A best-of-breed components architecture allows for full control of the data and the process of loading it into a data warehouse. The organization is responsible for any transformations to the data after it's loaded into the data warehouse, whether they are performed by a third-party tool or by the BI platform during report preparation. This architecture makes it easier to make changes to both the frequency of data replication and business logic embodied within reports.

Data science capabilities

A few years ago, data engineers, who move around and model organizations' data, and data scientists, who use that data for prescriptive and predictive analytics, were on different teams. Today, data science increasingly occurs closer to the data warehouse. Data science scripts and tools can be directly connected to highly performant data warehouses to take advantage of an already transformed data structure that's more amenable to analytics.

A fully integrated architecture limits the amount of data science that an organization can set up because that depends on the data science capabilities of the BI platform. The organization has no direct access to the data warehouse.

In comparison, a best-of-breed components architecture offers organizations direct connectivity to their data warehouses, which gives them the option, for example, to use complex R and Python scripts for data science and machine learning.

Historical data storage

Often, ecommerce companies write scripts to store historical data when transactional systems do not do so. For example, they may store inventory snapshots for products when their transactional systems only maintain the current status of inventory. To access inventory numbers from the past, the business may create a script to push its inventory data into a new table in its data warehouse on a daily or weekly basis.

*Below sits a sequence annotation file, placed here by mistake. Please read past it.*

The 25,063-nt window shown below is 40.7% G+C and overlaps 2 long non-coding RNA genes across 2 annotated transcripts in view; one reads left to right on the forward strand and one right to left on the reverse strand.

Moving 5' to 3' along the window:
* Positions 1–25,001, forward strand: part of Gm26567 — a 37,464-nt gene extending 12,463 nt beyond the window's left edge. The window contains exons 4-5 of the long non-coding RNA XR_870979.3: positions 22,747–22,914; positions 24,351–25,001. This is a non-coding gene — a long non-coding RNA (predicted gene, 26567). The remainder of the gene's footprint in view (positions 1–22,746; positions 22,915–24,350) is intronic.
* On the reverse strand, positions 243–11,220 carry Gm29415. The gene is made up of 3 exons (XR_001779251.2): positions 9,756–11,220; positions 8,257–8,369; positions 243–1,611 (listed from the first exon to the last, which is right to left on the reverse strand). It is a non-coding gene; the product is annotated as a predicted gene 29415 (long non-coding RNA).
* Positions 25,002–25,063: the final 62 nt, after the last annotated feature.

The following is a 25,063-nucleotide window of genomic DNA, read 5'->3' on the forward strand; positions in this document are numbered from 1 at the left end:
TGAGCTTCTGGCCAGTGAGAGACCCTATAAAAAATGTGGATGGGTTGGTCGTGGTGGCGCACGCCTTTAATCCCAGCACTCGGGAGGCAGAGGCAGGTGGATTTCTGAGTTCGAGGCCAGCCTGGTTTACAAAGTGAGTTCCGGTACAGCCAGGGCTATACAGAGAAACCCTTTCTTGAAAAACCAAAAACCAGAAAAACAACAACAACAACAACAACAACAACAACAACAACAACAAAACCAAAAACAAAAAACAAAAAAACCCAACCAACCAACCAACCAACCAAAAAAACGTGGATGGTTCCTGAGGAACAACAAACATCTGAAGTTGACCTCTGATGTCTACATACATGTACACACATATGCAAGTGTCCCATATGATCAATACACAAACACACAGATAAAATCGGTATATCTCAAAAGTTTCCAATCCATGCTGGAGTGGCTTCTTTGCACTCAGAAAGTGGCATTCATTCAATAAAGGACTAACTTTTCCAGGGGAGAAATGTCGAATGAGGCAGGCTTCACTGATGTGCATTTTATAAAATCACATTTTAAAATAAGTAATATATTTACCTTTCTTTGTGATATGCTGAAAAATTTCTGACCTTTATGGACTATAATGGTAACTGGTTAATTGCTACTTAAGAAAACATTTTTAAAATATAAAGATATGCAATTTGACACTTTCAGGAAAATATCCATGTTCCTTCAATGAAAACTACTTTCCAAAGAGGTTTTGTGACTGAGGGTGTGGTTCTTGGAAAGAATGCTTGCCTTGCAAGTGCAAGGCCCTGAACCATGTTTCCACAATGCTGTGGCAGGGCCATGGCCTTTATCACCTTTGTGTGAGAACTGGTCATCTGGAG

While this is technically possible to do in all architectures, businesses risk losing that data if they migrate from a fully integrated architecture to a new BI platform, because they lack access to the data that's maintained within the data warehouse managed by the BI platform. To save the data from being lost, they would need to manually export the data from the old BI platform before migration and find a way to seamlessly continue to store historical data in the new BI platform.

With direct access and control over data ingestion in the best-of-breed components architecture, organizations can more easily maintain ownership of the historical data that they're pushing. Stitch's Import API is perfect for this use case – it allows an organization to push data to its data warehouse using custom scripts. In the example of pushing historical inventory, the script that pushes to the Import API can be configured to run on a daily basis, storing the available inventory of each product on each day. This is also a great use case for Singer, the open source ETL project that enables movement of data between its source "tap" to the destination "target."

In summary

For businesses without an in-house data team, a fully integrated architecture is a great way to set up self-serve analytics. A platform of this kind needs little maintenance – the only piece to maintain is whatever has been set up within the BI platform. Users can obtain insights easily.

Around the time when skill-specific teams start to form in the organization, businesses often feel the need to start owning some of the data stack so that they have more control over it. This is when they should make a transition to a best-of-breed components architecture, perhaps with the assistance of a team of data specialists to implement and maintain the stack.

Some businesses may also want to separate the modeling layer from the analysis/reporting layer. This often happens around the time the organization wants to use advanced data science tools with its data, and build custom historical data storage.

In the medium to long term, I see organizations choosing a fully integrated architecture less often, and relying more on best-of-breed components architectures, thanks to the increasing availability of easy-to-use tools to set up and manage all components of the data stack. Organizations today are more data-savvy than ever, and executives and business users are becoming capable of implementing data stacks on their own.

Image credit: Anna